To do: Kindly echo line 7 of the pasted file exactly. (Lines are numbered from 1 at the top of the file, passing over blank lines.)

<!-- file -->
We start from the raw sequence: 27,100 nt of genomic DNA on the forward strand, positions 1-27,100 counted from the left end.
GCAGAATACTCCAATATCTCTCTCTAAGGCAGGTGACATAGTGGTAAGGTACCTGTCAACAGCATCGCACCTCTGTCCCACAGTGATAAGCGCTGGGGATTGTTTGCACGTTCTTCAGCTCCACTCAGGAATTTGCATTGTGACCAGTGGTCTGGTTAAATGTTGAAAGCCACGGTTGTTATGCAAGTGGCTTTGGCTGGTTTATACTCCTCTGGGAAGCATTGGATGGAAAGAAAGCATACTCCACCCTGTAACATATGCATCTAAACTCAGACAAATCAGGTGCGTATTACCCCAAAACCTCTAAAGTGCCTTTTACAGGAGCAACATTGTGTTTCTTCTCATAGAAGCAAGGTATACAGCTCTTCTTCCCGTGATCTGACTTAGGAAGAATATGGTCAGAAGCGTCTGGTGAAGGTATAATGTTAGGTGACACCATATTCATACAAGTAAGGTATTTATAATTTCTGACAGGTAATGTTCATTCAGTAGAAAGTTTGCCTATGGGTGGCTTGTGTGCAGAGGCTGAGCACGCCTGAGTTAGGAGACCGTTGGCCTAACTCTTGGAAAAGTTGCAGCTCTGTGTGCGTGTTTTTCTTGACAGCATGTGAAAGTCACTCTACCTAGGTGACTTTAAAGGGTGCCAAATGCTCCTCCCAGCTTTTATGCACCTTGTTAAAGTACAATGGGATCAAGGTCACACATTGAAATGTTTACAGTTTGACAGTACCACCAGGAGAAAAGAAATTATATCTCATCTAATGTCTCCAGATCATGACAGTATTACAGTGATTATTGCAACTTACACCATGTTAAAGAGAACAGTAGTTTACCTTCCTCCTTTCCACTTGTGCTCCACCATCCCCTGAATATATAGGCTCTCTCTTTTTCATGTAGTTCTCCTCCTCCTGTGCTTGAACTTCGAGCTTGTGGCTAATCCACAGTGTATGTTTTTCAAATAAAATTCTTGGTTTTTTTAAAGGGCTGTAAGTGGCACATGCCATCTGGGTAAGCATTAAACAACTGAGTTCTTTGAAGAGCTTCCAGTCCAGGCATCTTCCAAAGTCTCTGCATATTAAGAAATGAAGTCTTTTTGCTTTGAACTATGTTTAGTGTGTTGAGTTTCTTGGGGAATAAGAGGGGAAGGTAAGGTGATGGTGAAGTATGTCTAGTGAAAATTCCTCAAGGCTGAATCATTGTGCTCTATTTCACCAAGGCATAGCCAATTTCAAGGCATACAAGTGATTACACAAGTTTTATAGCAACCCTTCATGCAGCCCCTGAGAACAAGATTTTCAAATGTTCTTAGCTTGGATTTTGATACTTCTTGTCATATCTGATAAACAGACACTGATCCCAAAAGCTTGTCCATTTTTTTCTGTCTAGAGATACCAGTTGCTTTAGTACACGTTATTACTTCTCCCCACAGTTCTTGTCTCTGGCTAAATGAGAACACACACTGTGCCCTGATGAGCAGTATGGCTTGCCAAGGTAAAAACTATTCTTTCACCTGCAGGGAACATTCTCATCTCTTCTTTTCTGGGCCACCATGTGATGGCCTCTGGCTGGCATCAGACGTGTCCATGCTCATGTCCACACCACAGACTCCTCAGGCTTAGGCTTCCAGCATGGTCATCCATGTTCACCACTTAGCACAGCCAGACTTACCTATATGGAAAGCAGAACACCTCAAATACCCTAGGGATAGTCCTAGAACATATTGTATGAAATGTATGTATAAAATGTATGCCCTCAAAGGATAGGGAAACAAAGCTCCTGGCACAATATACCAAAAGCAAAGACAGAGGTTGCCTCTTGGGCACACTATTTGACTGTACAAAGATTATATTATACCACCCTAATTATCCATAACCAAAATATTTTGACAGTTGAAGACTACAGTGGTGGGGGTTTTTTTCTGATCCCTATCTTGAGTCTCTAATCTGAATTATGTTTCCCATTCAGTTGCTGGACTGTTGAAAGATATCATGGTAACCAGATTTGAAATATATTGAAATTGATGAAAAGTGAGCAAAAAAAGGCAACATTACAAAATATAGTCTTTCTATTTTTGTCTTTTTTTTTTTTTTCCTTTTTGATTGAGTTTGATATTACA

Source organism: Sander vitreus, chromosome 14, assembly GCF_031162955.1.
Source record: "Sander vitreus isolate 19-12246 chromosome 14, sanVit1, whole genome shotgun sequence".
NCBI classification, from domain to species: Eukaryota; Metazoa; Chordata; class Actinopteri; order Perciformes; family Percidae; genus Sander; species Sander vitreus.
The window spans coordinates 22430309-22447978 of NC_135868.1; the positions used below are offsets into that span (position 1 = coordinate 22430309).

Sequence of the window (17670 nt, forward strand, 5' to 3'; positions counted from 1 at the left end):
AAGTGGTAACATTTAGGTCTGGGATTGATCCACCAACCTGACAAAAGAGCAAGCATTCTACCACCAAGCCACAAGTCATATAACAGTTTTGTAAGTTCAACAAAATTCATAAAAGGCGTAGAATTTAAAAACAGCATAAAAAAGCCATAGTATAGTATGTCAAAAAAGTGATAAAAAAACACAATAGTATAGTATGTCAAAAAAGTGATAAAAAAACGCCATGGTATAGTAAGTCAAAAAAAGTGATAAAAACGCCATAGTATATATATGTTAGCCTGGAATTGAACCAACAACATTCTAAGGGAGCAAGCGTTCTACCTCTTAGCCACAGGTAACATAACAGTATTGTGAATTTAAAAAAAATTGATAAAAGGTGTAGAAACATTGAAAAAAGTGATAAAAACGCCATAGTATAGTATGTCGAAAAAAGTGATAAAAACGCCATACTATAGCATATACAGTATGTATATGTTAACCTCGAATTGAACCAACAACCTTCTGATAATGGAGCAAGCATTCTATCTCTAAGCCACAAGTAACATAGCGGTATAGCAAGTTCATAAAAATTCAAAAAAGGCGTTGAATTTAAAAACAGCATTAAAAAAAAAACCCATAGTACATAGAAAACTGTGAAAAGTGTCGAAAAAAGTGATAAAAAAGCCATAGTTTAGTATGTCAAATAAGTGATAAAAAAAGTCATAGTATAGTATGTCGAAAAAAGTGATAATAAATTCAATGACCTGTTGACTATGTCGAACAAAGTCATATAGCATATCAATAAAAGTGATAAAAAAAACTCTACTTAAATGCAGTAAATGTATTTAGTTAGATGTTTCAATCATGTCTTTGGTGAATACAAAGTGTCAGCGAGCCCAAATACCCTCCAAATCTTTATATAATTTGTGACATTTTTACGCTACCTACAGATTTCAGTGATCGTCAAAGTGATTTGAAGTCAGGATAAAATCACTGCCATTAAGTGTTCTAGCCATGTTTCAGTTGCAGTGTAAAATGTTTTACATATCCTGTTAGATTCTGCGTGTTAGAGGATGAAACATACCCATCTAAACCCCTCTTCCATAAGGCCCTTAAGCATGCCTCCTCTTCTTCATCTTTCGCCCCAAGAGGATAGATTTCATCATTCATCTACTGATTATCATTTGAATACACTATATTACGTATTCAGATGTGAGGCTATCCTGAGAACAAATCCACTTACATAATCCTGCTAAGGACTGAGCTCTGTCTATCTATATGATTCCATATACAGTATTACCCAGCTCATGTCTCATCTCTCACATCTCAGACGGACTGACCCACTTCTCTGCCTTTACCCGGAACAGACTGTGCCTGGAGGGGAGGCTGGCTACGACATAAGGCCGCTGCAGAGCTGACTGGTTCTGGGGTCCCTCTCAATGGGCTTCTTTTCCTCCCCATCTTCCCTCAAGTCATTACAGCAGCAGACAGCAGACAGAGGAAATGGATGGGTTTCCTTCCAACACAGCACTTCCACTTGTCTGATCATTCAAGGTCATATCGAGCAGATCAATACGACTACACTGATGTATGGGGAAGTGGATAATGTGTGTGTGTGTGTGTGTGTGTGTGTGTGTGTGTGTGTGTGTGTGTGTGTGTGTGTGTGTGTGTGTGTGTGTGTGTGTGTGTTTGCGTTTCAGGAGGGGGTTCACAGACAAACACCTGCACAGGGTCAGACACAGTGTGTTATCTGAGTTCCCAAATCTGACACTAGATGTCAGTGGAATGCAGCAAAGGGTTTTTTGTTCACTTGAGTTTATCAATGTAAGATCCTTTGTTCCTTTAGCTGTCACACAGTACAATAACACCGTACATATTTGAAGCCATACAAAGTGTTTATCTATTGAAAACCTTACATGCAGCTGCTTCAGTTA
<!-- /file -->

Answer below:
Sequence of the window (17670 nt, forward strand, 5' to 3'; positions counted from 1 at the left end):